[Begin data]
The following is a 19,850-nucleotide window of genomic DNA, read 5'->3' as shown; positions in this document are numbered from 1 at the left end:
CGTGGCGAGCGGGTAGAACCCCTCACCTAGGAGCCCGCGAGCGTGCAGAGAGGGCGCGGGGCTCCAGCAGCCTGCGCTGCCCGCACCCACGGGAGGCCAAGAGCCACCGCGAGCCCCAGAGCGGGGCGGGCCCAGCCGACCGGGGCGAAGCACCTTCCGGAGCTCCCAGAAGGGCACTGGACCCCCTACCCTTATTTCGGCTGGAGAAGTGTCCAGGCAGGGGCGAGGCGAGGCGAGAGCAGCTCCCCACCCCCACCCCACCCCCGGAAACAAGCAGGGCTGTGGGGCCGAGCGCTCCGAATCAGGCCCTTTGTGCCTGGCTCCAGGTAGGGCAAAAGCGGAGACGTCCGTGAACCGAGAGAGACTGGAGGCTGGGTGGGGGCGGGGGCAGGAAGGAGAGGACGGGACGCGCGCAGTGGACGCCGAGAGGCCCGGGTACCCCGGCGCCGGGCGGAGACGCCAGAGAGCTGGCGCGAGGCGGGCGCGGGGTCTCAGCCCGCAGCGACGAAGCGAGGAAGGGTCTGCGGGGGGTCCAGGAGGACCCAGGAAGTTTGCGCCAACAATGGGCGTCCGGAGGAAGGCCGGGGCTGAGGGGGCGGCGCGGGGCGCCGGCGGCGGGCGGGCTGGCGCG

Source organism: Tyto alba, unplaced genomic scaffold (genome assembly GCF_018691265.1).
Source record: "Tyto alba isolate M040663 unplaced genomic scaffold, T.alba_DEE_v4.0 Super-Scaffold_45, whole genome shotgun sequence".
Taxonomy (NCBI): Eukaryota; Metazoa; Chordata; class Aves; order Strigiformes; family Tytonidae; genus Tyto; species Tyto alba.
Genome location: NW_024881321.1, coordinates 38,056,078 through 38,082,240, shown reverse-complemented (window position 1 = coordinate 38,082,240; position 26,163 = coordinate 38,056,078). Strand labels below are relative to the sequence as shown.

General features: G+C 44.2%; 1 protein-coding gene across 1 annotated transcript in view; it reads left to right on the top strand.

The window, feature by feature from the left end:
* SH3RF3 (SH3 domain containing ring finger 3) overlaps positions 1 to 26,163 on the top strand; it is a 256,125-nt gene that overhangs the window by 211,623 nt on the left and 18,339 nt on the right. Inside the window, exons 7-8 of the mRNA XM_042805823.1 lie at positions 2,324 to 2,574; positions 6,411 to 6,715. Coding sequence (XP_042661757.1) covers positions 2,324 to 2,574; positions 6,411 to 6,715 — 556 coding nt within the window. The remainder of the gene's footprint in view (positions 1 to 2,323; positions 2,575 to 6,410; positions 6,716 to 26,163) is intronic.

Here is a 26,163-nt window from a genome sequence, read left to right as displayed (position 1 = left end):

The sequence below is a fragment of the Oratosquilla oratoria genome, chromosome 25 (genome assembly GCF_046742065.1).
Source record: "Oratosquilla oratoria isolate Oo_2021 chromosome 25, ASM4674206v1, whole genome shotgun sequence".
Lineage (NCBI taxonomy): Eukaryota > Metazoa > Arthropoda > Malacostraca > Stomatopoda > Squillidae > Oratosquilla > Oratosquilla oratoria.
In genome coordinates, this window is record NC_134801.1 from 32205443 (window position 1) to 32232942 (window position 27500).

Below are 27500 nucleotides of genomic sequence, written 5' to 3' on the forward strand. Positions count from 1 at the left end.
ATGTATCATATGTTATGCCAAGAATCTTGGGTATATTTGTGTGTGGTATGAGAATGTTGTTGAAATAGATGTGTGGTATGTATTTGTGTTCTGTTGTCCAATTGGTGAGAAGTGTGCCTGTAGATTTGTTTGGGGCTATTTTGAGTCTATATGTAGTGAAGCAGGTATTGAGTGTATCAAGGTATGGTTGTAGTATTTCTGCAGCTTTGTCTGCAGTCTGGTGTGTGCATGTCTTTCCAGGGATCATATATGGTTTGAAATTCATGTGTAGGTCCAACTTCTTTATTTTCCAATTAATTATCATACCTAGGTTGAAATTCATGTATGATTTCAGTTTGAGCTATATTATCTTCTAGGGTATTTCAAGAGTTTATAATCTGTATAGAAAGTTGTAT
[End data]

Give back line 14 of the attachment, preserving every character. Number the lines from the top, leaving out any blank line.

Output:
In genome coordinates, this window is record NC_134801.1 from 32205443 (window position 1) to 32232942 (window position 27500).